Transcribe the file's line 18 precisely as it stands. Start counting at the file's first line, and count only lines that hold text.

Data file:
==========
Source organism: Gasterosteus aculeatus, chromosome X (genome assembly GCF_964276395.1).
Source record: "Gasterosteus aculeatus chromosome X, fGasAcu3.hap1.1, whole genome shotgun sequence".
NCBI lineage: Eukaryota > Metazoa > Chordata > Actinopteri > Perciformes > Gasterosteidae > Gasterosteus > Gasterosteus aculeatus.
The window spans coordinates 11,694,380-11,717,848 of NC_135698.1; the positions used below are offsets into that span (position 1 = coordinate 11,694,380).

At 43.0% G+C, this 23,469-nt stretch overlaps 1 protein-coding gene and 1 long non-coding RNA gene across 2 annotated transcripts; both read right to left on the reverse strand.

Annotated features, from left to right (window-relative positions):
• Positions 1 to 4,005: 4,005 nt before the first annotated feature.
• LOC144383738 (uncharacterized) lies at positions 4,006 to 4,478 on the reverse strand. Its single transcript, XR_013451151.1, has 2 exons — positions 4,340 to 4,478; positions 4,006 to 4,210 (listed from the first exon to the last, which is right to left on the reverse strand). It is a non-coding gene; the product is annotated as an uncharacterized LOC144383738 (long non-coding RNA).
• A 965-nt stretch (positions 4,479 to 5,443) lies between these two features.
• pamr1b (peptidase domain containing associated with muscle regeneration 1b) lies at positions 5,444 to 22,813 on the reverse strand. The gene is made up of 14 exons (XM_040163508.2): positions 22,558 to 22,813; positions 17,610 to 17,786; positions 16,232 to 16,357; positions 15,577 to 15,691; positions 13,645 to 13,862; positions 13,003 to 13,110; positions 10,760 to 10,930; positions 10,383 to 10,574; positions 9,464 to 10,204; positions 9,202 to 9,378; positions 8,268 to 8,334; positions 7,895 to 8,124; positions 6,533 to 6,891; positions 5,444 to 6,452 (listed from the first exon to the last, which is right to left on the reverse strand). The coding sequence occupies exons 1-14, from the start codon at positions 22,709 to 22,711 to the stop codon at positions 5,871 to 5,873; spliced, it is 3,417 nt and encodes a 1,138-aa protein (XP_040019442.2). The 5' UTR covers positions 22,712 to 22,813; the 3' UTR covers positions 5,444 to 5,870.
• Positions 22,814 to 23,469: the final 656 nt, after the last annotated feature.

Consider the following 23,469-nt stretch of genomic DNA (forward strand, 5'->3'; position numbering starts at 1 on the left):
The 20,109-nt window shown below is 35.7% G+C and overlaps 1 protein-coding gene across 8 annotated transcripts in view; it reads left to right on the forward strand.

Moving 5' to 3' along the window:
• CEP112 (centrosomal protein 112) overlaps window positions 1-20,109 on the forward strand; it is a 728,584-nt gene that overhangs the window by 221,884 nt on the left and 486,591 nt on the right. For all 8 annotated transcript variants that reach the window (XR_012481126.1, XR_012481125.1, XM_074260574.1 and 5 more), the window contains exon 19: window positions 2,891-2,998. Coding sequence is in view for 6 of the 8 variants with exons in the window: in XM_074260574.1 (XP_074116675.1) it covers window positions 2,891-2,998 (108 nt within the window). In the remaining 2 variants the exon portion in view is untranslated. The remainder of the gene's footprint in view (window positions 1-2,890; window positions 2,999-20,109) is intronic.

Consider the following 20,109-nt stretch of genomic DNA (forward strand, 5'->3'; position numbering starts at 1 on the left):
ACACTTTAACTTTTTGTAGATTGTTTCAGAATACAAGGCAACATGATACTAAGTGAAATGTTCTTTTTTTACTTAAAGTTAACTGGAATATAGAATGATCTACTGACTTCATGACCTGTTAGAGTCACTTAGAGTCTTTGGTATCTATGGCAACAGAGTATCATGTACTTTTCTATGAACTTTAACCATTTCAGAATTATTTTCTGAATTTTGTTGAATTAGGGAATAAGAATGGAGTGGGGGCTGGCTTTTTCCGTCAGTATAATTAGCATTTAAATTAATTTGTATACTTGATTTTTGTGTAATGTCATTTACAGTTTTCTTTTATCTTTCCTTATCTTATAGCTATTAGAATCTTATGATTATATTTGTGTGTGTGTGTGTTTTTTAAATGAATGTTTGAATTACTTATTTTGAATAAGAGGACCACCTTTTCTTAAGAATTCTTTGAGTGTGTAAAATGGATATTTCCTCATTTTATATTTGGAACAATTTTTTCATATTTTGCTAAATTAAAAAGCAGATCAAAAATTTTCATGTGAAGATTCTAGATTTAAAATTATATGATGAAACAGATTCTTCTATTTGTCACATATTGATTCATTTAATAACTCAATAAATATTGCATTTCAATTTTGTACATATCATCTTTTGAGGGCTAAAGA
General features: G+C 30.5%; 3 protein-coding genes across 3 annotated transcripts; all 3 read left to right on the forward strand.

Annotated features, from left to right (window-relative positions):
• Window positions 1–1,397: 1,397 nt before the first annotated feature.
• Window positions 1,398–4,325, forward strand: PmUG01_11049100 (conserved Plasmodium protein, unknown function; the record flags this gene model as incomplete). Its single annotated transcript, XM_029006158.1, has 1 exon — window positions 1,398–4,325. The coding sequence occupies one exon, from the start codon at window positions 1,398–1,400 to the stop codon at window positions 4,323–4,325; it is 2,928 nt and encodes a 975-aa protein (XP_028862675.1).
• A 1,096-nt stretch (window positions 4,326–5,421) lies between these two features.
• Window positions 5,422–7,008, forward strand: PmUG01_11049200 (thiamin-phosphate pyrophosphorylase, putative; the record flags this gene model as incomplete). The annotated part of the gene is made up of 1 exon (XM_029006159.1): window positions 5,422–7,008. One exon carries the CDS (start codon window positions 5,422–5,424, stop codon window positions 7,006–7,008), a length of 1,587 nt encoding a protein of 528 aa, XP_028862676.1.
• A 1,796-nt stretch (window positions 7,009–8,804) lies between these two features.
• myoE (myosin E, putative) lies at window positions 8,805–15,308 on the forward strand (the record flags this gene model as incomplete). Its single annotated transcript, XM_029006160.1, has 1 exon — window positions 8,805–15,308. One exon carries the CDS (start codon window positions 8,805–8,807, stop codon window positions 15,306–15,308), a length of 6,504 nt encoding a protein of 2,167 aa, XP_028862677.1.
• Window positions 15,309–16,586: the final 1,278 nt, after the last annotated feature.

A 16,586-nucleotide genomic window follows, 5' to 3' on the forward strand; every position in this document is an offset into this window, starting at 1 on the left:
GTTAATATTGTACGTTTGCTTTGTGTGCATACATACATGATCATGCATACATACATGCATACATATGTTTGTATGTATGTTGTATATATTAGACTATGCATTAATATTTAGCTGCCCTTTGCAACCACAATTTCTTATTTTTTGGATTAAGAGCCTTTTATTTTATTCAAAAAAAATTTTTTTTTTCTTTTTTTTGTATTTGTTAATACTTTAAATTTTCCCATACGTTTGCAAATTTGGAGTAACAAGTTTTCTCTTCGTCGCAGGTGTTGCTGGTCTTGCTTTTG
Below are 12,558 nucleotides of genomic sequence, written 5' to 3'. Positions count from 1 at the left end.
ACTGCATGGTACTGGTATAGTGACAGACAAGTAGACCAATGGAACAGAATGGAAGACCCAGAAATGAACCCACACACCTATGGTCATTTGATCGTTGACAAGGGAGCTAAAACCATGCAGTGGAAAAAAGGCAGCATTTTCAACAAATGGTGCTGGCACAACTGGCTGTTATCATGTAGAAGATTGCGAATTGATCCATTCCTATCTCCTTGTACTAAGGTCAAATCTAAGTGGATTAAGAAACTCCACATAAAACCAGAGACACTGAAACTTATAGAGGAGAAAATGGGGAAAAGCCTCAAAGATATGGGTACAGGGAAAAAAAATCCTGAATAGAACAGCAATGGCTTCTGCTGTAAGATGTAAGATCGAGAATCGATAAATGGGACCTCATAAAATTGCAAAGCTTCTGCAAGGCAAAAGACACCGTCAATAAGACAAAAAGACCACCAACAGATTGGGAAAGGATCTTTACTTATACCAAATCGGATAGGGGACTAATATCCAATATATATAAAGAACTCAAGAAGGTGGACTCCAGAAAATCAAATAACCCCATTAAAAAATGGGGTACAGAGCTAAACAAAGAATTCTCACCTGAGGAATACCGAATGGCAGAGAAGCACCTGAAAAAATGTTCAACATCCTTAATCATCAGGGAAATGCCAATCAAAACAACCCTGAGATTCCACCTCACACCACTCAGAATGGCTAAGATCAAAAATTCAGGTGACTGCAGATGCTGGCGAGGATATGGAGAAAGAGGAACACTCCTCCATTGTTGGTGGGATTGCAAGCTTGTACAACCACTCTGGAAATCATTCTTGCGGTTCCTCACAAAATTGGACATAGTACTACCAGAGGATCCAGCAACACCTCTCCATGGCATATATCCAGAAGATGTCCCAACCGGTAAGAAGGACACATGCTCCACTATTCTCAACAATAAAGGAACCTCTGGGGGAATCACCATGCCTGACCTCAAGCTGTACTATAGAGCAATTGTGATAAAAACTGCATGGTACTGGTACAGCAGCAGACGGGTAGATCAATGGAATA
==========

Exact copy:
General features: G+C 30.5%; 3 protein-coding genes across 3 annotated transcripts; all 3 read left to right on the forward strand.